• Well this isn’t really a question, but watch that all hops without exception (even those labelled “finishing hops”) have an alpha-acid rating clearly written on the package. We know one store that has a nice fridge full of bins, and the bins are nicely labelled with alpha acid content of the respective hops, but the numbers given are but the average for the variety of hops. This can be looked up in any book, and even bought in poster-chart form. Check our hops page for further details. If it isn’t clearly written on the package, it isn’t doing you any good. Especially avoid packages where the varieties are not similarly clearly stated on the package. “Finishing Hops” is not an adequate label. There are 10’s of different varieties of finishing hops; some extremely different from others. One key supplier in Canada is notorious for not providing alpha acid numbers. For this reason I am extremely reluctant to purchase their hops.
  • Pick up any bag of lighter-coloured (non-black) grain and ask
    What’s the Lovibond rating of this?
    Really light is anywhere from 1.2 to 7 or even 10. Medium is 20 through 40. Numbers above that get darker up to about 400 which is pretty darned black.
  • then hit them with
    How many points per pound per gallon will I get out of this?
    Most base malts (ie: the ones which are used most in the recipe) will be in the 30-40 range. Check out our page on mash efficiency for details on exactly what this means.
  • and finally
    Do you have any/is this 6 Row?
    Do you have any/is this 2 Row?
    Do you have any/is this Lager Malt?
    Do you have any/is this Ale Malt?
    Read the package first, of course, to make sure you aren’t asking something which is clearly stated. These are the 4 most common terms used to describe the types of malt which make up the bulk of the Grain Bill for a given beer. In the US, 6 Row seems to be more common, where in Canada and most of the rest of the world, 2 Row is used almost exclusively. Lager malts will typically have a Lovibond rating of around 2, where Ales will be a bit higher around 4 or even 5. They have different nitrogen contents, too, which is significant in determining the mashing schedule to be used. See our page on all-grain brewing for details.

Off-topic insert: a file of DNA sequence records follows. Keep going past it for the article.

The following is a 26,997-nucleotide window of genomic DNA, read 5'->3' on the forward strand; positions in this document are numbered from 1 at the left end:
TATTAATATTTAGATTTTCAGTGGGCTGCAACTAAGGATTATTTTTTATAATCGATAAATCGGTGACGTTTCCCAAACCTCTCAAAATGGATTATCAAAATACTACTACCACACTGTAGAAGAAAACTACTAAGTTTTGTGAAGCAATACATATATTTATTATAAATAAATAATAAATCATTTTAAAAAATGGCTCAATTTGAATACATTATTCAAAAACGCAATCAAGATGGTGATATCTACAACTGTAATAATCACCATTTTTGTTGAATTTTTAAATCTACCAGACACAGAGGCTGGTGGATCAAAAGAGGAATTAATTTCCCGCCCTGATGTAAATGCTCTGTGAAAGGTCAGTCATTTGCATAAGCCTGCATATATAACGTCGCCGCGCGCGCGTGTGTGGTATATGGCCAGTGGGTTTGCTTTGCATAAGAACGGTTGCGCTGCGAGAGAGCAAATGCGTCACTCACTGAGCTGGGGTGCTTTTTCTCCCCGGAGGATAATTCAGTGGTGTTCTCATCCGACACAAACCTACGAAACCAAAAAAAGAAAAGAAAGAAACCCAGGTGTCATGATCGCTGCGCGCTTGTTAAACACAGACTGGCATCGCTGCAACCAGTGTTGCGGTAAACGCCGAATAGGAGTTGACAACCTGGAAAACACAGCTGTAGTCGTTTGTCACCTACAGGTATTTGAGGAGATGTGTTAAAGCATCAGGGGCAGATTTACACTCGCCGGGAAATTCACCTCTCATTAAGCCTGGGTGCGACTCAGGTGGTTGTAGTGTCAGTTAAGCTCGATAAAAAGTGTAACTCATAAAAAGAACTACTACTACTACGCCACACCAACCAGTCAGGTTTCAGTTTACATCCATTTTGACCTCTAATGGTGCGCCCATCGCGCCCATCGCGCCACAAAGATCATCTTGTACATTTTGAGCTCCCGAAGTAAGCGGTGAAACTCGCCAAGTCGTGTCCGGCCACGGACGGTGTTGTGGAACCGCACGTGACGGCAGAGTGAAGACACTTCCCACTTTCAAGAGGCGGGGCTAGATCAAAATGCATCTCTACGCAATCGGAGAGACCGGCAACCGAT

Room to Grow

Room for you to grow. You might want to consider asking up-front what you’d need to do some all-grain brewing. Realistically, if you are just starting out it will probably be at least a year before you might find yourself wanting to do that, but why not find a place now that can take you there when you are ready? Ask some advanced questions (from this page), and see what the answers are. Is this shop going to be able to meet your needs both now and in the future, or are you going to have to go looking again if you are one of those brewers who decided to get his or her feet wet with more advanced techniques.